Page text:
The Spectator- the ‘rasika’noun
An observer of an event: beholder, bystander, looker-on, observer, onlooker, watcher.
[Latin spectātor, from spectāre, to watch]
Antonyms: participant, player, performer
John Berger opened his well-known BBC television series ‘Ways of Seeing’ by saying “It is seeing which establishes our place in the surrounding world.” His comment points out the powerful position of the spectator, whose act of spectating creates and reinforces our social, political, and even bodily place in the world.
The word Rasika-the spectator, means one who can enjoy the rasas i.e. aesthetics. And aesthesis means a heightening of senses. So it implies that only a ‘good’ rasika will be able to enjoy the rasas well. What is being a rasika? Just as to create an art form involves lot of involvement from the artist. Similarly to be able to ‘enjoy’ an art requires involvement. All art forms always have a spectator in mind which is why enjoying art cannot be a casual act. Viewing an art is setting a conversation in motion-the conversation between the artist and the art, and the art and viewer. Art is the narration of the artists experience to the spectator. But why do we need to encounter art?
Rational man has always wanted to tame. We have tamed our physical environments. Conditioning and rulebooks are considered integral part of the civilized society. Similarly man tries to control his emotional and aesthetic environment. However one cannot control art. But the responses to art can be controlled. The conditioning systems, the Canon, etc play their role in forming these responses. But most of the times they cripple one of the experience one could have got otherwise. From the act of designing a city to some home apparel, human is always the scale. And the human is not just functional and pragmatic but also sensual. Cities designed imagining human as machine, dictating order and control, are not complete though it celebrates man power and dominance. A human scale also measures desires, agonies, anxieties, intimacies, etc. Art is able to responds to man’s this plane of existence. Hence encountering art is an emotional experience. How does one interact with art?
In one of the essay in her book ‘Art Objects’ Jeanette Winterson’s gives a personal narrative about her first encounter with art - how it was a deeply emotional experience. With this experience she draws parallel to the questions raised in her mind about her life, self and art.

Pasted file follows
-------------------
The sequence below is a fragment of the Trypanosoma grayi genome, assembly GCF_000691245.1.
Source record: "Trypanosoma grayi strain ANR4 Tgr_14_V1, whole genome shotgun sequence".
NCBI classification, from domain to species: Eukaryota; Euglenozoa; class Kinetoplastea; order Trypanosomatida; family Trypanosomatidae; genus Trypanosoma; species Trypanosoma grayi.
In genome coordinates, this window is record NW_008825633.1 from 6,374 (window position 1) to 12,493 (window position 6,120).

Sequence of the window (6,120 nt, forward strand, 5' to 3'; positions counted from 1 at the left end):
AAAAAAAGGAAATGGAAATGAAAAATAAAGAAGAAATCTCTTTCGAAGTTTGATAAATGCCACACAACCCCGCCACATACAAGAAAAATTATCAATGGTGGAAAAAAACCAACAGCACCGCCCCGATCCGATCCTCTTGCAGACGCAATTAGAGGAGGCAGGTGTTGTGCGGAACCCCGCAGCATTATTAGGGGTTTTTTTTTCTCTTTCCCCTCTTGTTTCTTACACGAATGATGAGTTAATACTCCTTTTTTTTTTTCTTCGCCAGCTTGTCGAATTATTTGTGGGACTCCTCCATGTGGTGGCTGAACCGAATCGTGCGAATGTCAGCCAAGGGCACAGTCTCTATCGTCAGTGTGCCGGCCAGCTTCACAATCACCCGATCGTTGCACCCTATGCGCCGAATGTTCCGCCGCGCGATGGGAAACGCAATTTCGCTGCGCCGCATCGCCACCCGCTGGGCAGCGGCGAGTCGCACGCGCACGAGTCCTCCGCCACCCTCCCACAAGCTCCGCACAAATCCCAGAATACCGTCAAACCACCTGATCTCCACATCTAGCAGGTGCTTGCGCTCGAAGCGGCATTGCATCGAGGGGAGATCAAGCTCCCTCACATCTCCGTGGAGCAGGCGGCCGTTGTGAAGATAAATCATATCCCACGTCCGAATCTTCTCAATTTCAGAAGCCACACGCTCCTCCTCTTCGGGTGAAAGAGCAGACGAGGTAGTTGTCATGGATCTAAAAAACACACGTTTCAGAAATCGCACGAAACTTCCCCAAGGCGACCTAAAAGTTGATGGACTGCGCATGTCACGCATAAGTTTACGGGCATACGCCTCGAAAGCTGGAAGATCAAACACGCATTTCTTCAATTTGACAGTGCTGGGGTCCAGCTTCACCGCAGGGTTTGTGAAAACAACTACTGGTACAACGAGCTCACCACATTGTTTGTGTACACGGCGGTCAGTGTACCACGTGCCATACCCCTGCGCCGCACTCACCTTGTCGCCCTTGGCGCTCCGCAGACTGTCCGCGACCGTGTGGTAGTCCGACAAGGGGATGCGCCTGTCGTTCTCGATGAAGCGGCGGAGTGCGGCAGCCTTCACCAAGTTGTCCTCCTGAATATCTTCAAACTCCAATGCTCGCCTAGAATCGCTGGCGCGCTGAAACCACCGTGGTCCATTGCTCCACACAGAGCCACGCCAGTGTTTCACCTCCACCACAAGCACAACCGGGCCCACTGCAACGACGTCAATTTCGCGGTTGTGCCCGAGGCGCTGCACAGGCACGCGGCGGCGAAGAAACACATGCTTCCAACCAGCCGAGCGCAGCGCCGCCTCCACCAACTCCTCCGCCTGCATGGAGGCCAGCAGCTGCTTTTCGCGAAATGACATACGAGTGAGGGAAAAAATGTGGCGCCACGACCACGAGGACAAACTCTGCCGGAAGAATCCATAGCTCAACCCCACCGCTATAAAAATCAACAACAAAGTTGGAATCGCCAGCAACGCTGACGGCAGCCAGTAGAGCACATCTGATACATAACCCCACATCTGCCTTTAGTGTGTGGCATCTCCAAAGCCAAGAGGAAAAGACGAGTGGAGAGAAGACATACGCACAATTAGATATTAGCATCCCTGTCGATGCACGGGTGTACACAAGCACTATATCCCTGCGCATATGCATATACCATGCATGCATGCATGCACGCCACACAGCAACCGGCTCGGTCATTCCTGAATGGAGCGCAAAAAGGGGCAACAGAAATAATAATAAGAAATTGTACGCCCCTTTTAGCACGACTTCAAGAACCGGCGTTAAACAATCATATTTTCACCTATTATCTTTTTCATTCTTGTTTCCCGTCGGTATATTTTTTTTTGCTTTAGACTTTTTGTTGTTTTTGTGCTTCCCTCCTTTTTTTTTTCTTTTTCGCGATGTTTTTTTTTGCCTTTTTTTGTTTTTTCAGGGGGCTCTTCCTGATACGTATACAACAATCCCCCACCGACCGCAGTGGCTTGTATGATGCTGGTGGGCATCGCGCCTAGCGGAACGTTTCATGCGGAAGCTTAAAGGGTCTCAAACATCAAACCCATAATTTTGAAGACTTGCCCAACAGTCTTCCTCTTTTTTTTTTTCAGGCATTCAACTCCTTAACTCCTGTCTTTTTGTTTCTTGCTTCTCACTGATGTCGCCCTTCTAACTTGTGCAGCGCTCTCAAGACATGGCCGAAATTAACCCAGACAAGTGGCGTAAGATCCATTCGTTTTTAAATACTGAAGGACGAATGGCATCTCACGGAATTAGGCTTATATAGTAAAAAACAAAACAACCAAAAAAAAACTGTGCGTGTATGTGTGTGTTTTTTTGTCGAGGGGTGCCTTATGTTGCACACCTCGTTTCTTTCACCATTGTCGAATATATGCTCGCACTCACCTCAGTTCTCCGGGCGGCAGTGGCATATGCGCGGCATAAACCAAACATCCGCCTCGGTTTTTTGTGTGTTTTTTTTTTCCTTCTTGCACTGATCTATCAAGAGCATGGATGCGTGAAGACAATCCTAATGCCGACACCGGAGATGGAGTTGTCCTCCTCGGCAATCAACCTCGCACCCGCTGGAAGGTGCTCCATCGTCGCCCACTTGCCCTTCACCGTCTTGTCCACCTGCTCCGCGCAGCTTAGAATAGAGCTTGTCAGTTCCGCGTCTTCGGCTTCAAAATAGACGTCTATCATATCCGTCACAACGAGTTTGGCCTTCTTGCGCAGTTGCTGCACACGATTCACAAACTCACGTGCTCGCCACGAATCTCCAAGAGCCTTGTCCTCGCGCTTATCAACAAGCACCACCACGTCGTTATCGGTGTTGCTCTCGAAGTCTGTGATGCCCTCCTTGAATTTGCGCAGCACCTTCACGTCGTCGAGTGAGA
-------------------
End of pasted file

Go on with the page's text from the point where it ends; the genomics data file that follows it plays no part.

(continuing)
When we look at art we are looking at an intense imaginative experience. Our responses are varied. Also the way we look at a work of art is affected by a series of assumptions of art and self. Sometimes these assumptions are obscure- since they mystify and raise art to an unrelateable pedestal. Our unfamiliarity with art is perhaps because many a time the work falls so much out of the comfort zone of our own experiences (of which we have complete knowledge and control of) that in order to keep this comfort intact we deny the other world of the art.
This denial of imaginative experience happens at a much deeper level than our affirmation of the daily world. Everyday, in countless ways we convince ourselves about ‘ourselves’. True art when it happens to us challenges the ‘I’ that we are.’
As Winterson says, engaging with art is like falling in love. Similar to love, letting art affect you demands time and devotion. It is driven by a desire to know and explore, and a risk of complete surrender of your own being- prejudices and feelings, so that this new unfathomable emotion can overtake you and can be experienced to its fullest. Such an engagement reveals to us facets about our own selves which could never be revealed or be repeated by any other experience. Thus we are involved in just a love affair with art alone, but also with ourselves -discovering oneself in the process and what is it that constitutes this ‘I’. It involves the risk of constant learning and re-learning of one’s own self- just like how in love one is discovering a new ‘oneself’ through the eyes of the lover.
'Art is not merely a decoration or entertainment, but a living spirit. An act of art is a celebration of the profound human capacity.' Thus art is an intense act. Hence appreciating art cannot be a casual act, it itself has to be an intense act. However that doesn’t imply that this intensity is a privilege of a minority. It implies that all human have the capacity to ‘receive’ art, one just needs the resolve. Being a spectator is as important as being an artist.
‘Art does not belong to a biological evolutionary pattern. Art is not a little bit of evolution that the twentieth century city dweller can safely do without.’